(U//FOUO) We judge the Brussels attackers probably conducted preoperational surveillance, did some level of tactical planning, and had familiarity with the targets prior to the attack, but may have expedited their plans after the arrest—several days prior in Belgium—of the sole surviving attacker involved in the November 2015 Paris attacks. We further assess the large amount of explosives used, willingness to operate despite well-publicized efforts by security officials to locate potential ISIL operatives, and the use of operational security to avoid law enforcement detection during the preoperational phase indicate some level of training. The attackers were part of an extensive support network and infrastructure in Belgium that also conducted the Paris attacks. This same network may have allowed the operatives to acquire materials and false documents, fabricate explosives, and may have facilitated connections with individuals based in Syria.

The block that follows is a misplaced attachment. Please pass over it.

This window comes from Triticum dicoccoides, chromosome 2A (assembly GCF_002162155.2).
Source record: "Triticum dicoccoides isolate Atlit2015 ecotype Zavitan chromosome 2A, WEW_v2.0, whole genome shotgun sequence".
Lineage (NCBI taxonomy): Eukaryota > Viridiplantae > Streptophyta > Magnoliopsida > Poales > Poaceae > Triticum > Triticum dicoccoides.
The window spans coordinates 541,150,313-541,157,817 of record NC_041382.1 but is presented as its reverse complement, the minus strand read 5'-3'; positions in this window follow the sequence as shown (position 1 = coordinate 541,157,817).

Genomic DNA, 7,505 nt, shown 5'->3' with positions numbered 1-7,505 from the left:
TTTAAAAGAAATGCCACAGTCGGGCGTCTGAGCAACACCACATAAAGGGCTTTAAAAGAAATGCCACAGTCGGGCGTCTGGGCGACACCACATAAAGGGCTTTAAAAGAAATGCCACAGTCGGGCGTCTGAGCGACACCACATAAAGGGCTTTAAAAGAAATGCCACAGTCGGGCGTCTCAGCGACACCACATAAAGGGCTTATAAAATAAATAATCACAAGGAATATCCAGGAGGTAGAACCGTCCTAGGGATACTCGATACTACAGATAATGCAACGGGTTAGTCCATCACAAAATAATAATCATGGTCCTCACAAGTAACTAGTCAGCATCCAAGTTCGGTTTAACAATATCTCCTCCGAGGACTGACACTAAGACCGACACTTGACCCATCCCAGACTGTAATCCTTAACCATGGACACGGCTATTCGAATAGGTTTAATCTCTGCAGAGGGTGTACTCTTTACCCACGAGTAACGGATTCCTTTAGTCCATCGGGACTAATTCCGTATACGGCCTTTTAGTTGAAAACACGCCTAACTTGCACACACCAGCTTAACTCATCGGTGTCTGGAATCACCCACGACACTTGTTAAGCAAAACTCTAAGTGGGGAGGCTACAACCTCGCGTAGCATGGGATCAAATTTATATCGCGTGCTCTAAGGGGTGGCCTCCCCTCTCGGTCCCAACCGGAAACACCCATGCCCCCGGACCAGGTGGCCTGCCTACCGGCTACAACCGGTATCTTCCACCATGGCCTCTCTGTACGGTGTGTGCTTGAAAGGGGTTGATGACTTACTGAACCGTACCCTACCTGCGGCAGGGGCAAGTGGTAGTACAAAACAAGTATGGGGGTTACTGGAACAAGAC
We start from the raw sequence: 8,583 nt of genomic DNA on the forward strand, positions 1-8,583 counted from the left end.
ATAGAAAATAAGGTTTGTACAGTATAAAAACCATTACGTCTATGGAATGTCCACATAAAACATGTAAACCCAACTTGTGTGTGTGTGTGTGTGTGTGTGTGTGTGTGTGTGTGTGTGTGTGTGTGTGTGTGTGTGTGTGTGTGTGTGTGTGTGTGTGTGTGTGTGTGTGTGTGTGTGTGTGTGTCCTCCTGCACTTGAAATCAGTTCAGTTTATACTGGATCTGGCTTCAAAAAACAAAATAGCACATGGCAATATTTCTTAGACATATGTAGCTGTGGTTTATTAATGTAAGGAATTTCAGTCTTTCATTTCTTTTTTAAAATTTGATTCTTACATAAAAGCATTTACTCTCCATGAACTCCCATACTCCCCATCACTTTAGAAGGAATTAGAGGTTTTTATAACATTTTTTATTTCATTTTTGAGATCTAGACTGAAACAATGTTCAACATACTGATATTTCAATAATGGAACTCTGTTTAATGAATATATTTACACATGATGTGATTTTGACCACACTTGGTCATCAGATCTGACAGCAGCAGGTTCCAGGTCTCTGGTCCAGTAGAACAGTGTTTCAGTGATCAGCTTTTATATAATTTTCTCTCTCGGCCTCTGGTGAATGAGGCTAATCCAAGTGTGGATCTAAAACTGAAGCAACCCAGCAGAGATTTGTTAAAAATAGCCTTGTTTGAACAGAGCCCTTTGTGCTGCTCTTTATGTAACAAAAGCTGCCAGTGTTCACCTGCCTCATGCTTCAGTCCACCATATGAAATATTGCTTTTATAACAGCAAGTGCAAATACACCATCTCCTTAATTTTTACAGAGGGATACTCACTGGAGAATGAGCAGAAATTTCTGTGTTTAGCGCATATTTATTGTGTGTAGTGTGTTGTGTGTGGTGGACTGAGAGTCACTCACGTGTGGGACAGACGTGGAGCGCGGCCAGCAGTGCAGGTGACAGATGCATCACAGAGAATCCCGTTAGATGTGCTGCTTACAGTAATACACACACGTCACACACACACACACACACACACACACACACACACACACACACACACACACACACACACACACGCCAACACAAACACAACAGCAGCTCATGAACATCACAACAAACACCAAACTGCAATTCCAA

(U//FOUO) Attack Overview: On 22 March 2016, at least four and as many as five operatives divided into two teams that detonated homemade explosive devices estimated to contain between 30 and 60 pounds of triacetone triperoxide (TATP) at Brussels Zaventem International Airport and onboard a train in the Brussels subway, killing at least 32 and injuring over 300. Two operatives at the airport and one individual at the metro conducted suicide operations, which also resulted in over a dozen American casualties, including at least two deaths. Belgian authorities have arrested a man believed to be the third operative seen in CCTV footage at the airport and are investigating the possibility of an accomplice at the metro prior to the explosion.